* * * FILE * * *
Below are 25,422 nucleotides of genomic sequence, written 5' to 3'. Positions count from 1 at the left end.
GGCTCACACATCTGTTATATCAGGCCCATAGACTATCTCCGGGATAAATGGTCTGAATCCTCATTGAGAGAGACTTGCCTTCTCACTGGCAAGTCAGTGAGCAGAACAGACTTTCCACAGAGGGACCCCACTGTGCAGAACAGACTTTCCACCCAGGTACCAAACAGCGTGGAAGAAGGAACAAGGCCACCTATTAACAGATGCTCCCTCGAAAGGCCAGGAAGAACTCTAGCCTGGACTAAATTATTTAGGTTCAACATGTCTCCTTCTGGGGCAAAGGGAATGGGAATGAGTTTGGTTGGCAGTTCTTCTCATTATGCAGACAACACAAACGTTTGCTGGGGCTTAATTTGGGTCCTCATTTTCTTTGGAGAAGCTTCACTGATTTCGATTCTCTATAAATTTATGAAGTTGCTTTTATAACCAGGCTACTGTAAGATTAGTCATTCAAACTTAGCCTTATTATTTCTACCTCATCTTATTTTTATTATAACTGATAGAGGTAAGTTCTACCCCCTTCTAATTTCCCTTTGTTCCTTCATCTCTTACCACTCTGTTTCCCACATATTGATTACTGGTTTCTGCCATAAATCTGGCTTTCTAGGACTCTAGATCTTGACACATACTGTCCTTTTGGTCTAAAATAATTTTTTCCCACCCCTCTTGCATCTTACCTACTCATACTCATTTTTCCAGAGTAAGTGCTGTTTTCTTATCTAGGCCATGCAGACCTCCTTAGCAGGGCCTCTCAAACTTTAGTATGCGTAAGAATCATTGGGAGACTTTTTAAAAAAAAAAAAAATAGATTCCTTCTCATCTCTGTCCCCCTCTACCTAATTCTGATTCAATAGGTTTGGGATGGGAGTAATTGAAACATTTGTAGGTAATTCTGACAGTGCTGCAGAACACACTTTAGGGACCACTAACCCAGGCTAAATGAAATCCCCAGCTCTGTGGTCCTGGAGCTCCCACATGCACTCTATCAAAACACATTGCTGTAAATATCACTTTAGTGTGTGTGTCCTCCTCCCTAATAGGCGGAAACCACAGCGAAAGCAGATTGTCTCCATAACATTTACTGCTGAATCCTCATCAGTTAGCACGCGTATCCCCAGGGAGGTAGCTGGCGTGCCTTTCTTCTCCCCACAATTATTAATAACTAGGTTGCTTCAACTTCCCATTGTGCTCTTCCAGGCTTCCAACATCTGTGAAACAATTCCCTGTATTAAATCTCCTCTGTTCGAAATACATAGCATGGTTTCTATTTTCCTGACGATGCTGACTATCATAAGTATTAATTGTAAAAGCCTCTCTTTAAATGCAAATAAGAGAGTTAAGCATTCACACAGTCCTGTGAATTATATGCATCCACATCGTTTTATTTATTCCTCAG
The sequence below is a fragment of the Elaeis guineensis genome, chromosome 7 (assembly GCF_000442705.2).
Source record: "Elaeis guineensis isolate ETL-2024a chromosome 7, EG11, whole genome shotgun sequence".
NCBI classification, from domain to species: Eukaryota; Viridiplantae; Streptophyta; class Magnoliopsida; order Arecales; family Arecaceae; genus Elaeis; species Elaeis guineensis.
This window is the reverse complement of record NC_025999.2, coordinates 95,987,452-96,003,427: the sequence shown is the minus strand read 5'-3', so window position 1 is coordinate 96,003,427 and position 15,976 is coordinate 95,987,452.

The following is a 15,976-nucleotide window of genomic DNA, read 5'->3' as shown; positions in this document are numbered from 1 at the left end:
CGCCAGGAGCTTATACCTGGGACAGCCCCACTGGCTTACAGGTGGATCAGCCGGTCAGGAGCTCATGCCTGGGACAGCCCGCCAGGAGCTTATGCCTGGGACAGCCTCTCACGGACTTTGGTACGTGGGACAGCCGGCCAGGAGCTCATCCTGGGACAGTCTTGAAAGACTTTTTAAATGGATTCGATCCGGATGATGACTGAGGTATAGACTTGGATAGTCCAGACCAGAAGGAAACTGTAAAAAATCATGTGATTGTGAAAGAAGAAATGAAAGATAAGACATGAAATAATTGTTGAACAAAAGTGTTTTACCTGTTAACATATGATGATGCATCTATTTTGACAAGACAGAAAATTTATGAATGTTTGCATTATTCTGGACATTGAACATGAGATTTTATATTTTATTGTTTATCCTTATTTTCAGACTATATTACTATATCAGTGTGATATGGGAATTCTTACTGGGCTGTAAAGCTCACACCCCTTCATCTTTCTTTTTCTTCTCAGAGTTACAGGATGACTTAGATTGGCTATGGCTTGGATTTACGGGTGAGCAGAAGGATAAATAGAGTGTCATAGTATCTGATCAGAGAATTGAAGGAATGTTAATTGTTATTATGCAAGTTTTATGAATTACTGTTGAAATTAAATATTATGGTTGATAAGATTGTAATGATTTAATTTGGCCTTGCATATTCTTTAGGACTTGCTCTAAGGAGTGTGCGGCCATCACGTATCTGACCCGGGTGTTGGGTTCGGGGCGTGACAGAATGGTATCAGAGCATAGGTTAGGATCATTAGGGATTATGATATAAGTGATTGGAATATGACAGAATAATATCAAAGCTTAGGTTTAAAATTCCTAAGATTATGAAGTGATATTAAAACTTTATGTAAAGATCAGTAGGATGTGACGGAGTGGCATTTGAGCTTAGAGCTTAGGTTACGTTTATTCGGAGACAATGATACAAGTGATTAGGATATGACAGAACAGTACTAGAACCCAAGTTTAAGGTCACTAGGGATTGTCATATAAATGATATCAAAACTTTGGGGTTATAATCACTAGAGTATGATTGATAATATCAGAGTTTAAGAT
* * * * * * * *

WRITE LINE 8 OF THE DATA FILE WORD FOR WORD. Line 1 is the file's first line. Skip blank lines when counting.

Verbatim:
CGCCAGGAGCTTATACCTGGGACAGCCCCACTGGCTTACAGGTGGATCAGCCGGTCAGGAGCTCATGCCTGGGACAGCCCGCCAGGAGCTTATGCCTGGGACAGCCTCTCACGGACTTTGGTACGTGGGACAGCCGGCCAGGAGCTCATCCTGGGACAGTCTTGAAAGACTTTTTAAATGGATTCGATCCGGATGATGACTGAGGTATAGACTTGGATAGTCCAGACCAGAAGGAAACTGTAAAAAATCATGTGATTGTGAAAGAAGAAATGAAAGATAAGACATGAAATAATTGTTGAACAAAAGTGTTTTACCTGTTAACATATGATGATGCATCTATTTTGACAAGACAGAAAATTTATGAATGTTTGCATTATTCTGGACATTGAACATGAGATTTTATATTTTATTGTTTATCCTTATTTTCAGACTATATTACTATATCAGTGTGATATGGGAATTCTTACTGGGCTGTAAAGCTCACACCCCTTCATCTTTCTTTTTCTTCTCAGAGTTACAGGATGACTTAGATTGGCTATGGCTTGGATTTACGGGTGAGCAGAAGGATAAATAGAGTGTCATAGTATCTGATCAGAGAATTGAAGGAATGTTAATTGTTATTATGCAAGTTTTATGAATTACTGTTGAAATTAAATATTATGGTTGATAAGATTGTAATGATTTAATTTGGCCTTGCATATTCTTTAGGACTTGCTCTAAGGAGTGTGCGGCCATCACGTATCTGACCCGGGTGTTGGGTTCGGGGCGTGACAGAATGGTATCAGAGCATAGGTTAGGATCATTAGGGATTATGATATAAGTGATTGGAATATGACAGAATAATATCAAAGCTTAGGTTTAAAATTCCTAAGATTATGAAGTGATATTAAAACTTTATGTAAAGATCAGTAGGATGTGACGGAGTGGCATTTGAGCTTAGAGCTTAGGTTACGTTTATTCGGAGACAATGATACAAGTGATTAGGATATGACAGAACAGTACTAGAACCCAAGTTTAAGGTCACTAGGGATTGTCATATAAATGATATCAAAACTTTGGGGTTATAATCACTAGAGTATGATTGATAATATCAGAGTTTAAGAT